‘He’s not coming back:’ 911 call released in Florida boy’s flu death

A complicated 911 call involving a translator, third-party caller and multiple dispatchers captured the futile efforts to revive a 12-year-old boy who likely died of the flu last month in his father’s West Palm Beach-area home.

>> If the video won’t load click here to listen to the 911 call 

The recently released 911 call begins with a woman asking for a Spanish translator.

“She said there’s a little boy who lost consciousness and he appears to be dead,” a translator told the Palm Beach County Sheriff’s Office dispatcher.

Medical Examiner: 12-year-old died from flu strain vexing UK

Most of the 11-minute-long call sounds like a game of telephone — first, a Fire Rescue dispatcher instructed someone to perform CPR on Dylan Winnik. But the message had to be translated, then passed from the 911 caller to the person actually with the boy at the Sunset Lane home. The caller’s phone signaled she was in Wellington.

Interpreting emergencies: How police translate on the job

“He’s not coming back. He’s not resuscitating,” the translator said.

“I need her to do the compressions. We’re going to try to bring him back, OK?” the paramedic responded.

The caller communicated that the boy’s nose was bleeding. He wasn’t breathing.

At 12:31 p.m. rescue crews confirmed what the caller feared. The boy was dead.

Preliminary findings suggest Dylan died of Influenza B, the Medical Examiner’s Office announced this weekend.

The flu has taken an early toll. Statewide, more than 4,000 people have died either from pneumonia or influenza this flu season. Across the country, at least 37 children have died from the flu this season.

Dylan came down with flu-like symptoms about 48 hours before he died on Jan. 23, his family said. The boy’s father told The Post that Dylan had a 102-degree fever the night before he died that dropped to 98 degrees after Dylan took fever-reducing medication. He had not gotten a flu shot, the family said.

Dylan seemed OK the next morning and ate waffles for breakfast, Sergio Winnik recalled. But the boy decided to stay behind and watch TV while the elder Winnik headed out to become a U.S. citizen at a naturalization ceremony on the South Florida Fairgrounds. Dylan told his father he loved him.

About an hour later, Winnik called Dylan, but the boy didn’t pick up. Winnik asked a neighbor to check on the boy. The neighbor found the boy unconscious in the bathroom, Winnik said.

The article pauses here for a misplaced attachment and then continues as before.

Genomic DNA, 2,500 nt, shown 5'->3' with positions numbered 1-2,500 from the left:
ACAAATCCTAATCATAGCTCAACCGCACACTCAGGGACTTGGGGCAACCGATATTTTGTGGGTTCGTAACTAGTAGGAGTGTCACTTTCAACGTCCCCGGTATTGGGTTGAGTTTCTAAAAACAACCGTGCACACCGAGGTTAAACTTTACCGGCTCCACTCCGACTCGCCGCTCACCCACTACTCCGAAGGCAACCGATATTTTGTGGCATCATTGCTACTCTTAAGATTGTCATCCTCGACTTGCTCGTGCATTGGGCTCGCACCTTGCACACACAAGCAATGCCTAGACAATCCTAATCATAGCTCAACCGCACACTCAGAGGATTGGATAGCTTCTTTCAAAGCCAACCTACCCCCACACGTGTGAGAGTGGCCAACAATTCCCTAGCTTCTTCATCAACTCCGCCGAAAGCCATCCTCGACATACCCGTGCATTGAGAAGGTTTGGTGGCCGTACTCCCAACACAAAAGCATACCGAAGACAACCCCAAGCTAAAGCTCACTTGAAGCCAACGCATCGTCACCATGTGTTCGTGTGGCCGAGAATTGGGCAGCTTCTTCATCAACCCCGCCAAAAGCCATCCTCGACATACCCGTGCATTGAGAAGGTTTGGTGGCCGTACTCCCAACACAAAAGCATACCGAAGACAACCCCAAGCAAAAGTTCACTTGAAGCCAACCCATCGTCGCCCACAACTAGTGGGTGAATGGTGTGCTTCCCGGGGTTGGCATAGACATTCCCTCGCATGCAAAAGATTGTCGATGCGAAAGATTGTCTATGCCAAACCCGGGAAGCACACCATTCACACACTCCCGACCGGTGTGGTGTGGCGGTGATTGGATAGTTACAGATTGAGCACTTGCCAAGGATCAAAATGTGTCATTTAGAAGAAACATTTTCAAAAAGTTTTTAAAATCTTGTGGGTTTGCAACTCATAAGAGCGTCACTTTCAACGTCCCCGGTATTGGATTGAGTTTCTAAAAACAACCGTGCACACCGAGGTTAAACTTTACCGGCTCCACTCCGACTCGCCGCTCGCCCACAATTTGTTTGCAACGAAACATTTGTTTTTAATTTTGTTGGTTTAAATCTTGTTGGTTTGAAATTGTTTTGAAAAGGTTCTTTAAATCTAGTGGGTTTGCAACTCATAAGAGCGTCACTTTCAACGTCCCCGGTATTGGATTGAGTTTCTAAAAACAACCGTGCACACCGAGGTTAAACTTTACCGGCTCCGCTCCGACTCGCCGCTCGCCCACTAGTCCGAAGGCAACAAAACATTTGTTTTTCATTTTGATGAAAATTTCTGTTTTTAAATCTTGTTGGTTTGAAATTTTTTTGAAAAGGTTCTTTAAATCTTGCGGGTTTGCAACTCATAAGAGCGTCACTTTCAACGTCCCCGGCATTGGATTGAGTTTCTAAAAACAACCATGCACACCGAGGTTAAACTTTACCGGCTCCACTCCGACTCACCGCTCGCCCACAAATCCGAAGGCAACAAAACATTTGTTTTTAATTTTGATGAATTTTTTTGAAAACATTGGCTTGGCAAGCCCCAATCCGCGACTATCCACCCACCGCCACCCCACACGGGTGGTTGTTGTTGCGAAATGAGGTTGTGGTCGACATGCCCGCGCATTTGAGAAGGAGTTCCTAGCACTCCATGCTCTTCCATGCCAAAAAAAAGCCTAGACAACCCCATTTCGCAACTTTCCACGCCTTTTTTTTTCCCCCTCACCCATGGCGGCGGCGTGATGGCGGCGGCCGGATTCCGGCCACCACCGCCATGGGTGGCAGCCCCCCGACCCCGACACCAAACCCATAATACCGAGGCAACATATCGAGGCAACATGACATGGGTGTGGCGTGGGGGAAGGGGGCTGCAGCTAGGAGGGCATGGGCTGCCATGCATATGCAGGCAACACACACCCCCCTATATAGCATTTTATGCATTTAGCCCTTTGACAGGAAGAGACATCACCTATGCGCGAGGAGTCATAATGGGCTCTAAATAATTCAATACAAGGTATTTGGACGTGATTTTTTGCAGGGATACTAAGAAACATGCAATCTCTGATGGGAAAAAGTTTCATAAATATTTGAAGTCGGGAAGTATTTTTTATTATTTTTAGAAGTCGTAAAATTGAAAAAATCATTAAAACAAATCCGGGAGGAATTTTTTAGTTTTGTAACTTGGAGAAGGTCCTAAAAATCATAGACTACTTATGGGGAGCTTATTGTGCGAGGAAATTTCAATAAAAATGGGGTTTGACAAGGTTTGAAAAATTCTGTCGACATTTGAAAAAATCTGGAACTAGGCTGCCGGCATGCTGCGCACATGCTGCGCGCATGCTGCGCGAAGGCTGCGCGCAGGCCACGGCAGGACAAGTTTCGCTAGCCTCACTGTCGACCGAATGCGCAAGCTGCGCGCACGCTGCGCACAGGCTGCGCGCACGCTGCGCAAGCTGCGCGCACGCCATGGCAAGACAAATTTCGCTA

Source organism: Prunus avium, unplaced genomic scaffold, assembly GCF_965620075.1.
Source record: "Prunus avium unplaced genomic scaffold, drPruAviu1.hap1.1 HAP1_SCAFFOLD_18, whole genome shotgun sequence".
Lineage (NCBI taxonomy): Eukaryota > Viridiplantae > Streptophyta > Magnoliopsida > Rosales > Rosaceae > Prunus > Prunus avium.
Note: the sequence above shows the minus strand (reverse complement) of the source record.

MORE: Boy’s flu death spurs concern in Palm Beach County

Family and friends gathered Saturday to celebrate the seventh-grader’s short life. A few days after his sudden death, Dylan’s Okeeheelee Middle School classmates wore orange — his favorite color.

“This is a tragedy that no parent can imagine,” said Juanita, a 28-year-old mother who lives a few homes away from the one Dylan shared with his father.

Staff reporter John Pacenti contributed to this report.

Reader Comments ...

Next Up in Local

Fertility doctor is pushing the boundaries of human reproduction
Fertility doctor is pushing the boundaries of human reproduction

This is John Zhang, the Chinese-born, British-educated founder and medical director of a Manhattan fertility center that is blowing up the way humans reproduce. In 2009, Zhang helped a 49-year-old patient become the world’s oldest known woman to carry her own child. In the not-too-distant future, he says, 60-year-old women will be able to do...
She flew during WWII, and fought years after for gender equality
She flew during WWII, and fought years after for gender equality

Bee Haydu, dressed in full uniform, looks out the window of her 15th floor Singer Island apartment and laments the construction that will soon obstruct her picturesque view of the Atlantic Ocean. Decades ago, Haydu, a member of the Women Airforce Service Pilots (WASP) program during World War II, flew high above buildings, and any other problems that...
Why kids and teens may face far more anxiety these days
Why kids and teens may face far more anxiety these days

When it comes to treating anxiety in children and teens, Instagram, Twitter and Facebook are the bane of therapists’ work. “With (social media), it’s all about the self-image - who’s ‘liking’ them, who’s watching them, who clicked on their picture,” said Marco Grados, associate professor of psychiatry...
In the teenage brain: rapidly changing circuitry explains a lot

“Inventing Ourselves: The Secret Life of the Teenage Brain” by Sarah-Jayne Blakemore —- Teenagers! They chew Tide Pods and have unprotected sex. They use social media we haven’t even heard of and are walking hormone machines. It’s easy to mock their outsize sense of self and their seemingly dumb decisions. But not so fast...
Types of pain for which opioids may be prescribed
Types of pain for which opioids may be prescribed

Opioid medications, commonly called narcotics, are derived from the poppy plant. Some opioids are available as prescription medications. They are regulated as controlled substances by the Drug Enforcement Administration. A health care provider must have a special license to prescribe these opioids. Other opioids, such as heroin, are illegal under all...
More Stories